But what’s sort of unusual is that while some people are currently paralyzed by the concept of taking even moderate risk, some Americans have rediscovered their risk-taking muscle over the last two years. More people are starting businesses, moving, and changing jobs. All of these behaviors had been on the decline for decades, and the cost of less risk-taking meant stagnation, less innovation, and less growth. High-income people were taking risks and starting companies in Silicon Valley all along, but most Americans were shut out of any entrepreneurial activities. It feels like we’ve written that outcome off as not really a problem. It’s harder for mom-and-pop businesses to compete with Target, and these sorts of businesses didn’t create many new jobs anyway. But that doesn’t mean that they weren’t important to the economy, because sometimes you don’t know where the real innovation is going to come from. Risk-taking is also a critical piece of motivation and engagement.
However, it feels like the policies on the table actually want to take risk out of the economy. In some ways, entrepreneurship is more difficult now, because some aspects of the economy favor big firms. But it is easier in other ways now because technology can connect us with customers all over the world, or even those within our communities that we might not otherwise have been able to reach. The current administration is having none of it, though, and instead it’s going hard on pushing unionization and making gig work both more difficult and more expensive. It talks a good game about competition, but this really just means helping existing, less-productive, medium-sized businesses, or more start-ups funded by rich people. This will leave us with more risk inequality, which is only going to make wage and wealth inequality worse as well. We don’t need subsidies and job guarantees to restore risk—just get out of the way!
Policy is now about free lunch
Getting out of the way is a policy free lunch, but those are few and far between. Policy is always about trade-offs, winners, losers, and unintended consequences. Sometimes those trade-offs are worth it—after all, some redistribution is always desirable. But lately it seems like policymakers think that whatever they do is a free lunch, whether it’s checks sent out to everyone or actually doing something meaningful about the climate.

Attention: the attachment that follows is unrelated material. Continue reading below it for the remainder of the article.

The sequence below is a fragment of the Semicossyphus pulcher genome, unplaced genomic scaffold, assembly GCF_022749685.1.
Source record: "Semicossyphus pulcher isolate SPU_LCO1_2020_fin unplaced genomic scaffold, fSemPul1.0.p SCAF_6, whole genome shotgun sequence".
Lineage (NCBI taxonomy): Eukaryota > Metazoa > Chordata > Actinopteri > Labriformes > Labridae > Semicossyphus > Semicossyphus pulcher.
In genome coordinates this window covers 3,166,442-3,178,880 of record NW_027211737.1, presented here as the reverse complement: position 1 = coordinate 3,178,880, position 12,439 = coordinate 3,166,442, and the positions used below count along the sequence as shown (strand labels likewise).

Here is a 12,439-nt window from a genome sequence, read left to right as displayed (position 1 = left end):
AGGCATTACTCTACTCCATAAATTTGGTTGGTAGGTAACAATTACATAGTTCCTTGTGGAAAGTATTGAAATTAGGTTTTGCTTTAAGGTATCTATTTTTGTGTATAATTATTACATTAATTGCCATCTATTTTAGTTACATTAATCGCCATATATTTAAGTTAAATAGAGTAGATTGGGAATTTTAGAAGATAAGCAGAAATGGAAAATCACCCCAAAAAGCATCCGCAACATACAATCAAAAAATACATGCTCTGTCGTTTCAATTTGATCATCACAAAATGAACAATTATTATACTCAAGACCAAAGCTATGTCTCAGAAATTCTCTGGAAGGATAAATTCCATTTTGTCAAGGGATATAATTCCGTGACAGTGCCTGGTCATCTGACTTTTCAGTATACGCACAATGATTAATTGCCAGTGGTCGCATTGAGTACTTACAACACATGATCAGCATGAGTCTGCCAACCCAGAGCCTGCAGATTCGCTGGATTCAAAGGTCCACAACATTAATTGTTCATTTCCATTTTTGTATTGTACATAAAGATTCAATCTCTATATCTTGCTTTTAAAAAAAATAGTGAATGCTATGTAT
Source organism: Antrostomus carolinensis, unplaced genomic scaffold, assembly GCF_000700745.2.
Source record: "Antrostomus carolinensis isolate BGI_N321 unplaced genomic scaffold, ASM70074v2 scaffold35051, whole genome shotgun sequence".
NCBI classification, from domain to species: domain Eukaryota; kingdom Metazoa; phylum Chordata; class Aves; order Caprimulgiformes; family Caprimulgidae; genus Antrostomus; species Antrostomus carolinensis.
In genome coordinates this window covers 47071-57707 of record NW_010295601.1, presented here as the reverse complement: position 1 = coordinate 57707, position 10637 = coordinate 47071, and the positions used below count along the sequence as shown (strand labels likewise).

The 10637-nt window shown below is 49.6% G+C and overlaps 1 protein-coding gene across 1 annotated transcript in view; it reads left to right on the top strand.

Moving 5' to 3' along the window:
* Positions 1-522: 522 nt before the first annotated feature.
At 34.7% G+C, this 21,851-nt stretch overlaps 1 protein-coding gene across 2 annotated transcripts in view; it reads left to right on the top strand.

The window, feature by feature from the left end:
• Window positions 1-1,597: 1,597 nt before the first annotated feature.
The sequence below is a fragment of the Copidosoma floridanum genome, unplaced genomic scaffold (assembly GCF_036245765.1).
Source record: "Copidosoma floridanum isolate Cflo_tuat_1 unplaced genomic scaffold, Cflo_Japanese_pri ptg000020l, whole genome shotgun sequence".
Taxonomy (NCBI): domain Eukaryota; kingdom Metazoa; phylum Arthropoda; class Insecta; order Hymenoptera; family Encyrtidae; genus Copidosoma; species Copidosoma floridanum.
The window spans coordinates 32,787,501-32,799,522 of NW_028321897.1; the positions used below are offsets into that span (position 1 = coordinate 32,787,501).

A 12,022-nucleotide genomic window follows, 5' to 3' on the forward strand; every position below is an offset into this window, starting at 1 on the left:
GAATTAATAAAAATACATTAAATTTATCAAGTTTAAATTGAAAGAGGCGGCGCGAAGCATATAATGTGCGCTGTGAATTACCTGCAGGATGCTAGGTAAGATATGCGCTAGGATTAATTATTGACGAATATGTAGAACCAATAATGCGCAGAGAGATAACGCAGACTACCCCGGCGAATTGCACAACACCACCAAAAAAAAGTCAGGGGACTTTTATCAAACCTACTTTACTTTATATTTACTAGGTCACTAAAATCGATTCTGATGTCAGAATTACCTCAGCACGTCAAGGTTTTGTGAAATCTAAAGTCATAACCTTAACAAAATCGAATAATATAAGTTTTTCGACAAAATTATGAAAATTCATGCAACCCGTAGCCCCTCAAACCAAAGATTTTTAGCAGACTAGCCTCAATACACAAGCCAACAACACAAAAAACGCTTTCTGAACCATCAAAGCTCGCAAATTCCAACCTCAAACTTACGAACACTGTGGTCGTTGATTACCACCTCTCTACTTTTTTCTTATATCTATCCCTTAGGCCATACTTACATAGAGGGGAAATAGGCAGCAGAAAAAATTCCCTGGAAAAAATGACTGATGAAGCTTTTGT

I wrote in City Journal this week about monetary policy. It used to have trade-offs built into its rules. Now, with a hot labor market and 7% inflation, the Fed is promising to return to neutral in 2 years or so, hoping that inflation will take care of itself if it just lessens its foot on the gas and does no harm at all to labor or financial markets. And this might even happen. But if history is any guide, it will eventually face some tough choices.
In other news
Until next time, Pension Geeks!
 And as a special treat, some footnotes this week.
 Sorry, but I’m not letting “low” or “high” skill go, even if there are weird new theories about that skills that command money don’t exist. I’m a life-cyclist, which means that human capital is an important concept to me, and it is a very helpful description. Post-modernism is a scourge that we must resist.
 Book recommendation: Risk and Blame, by anthropologist Mary Douglas, which was written in 1992 but still pretty much explains everything about our lives right now.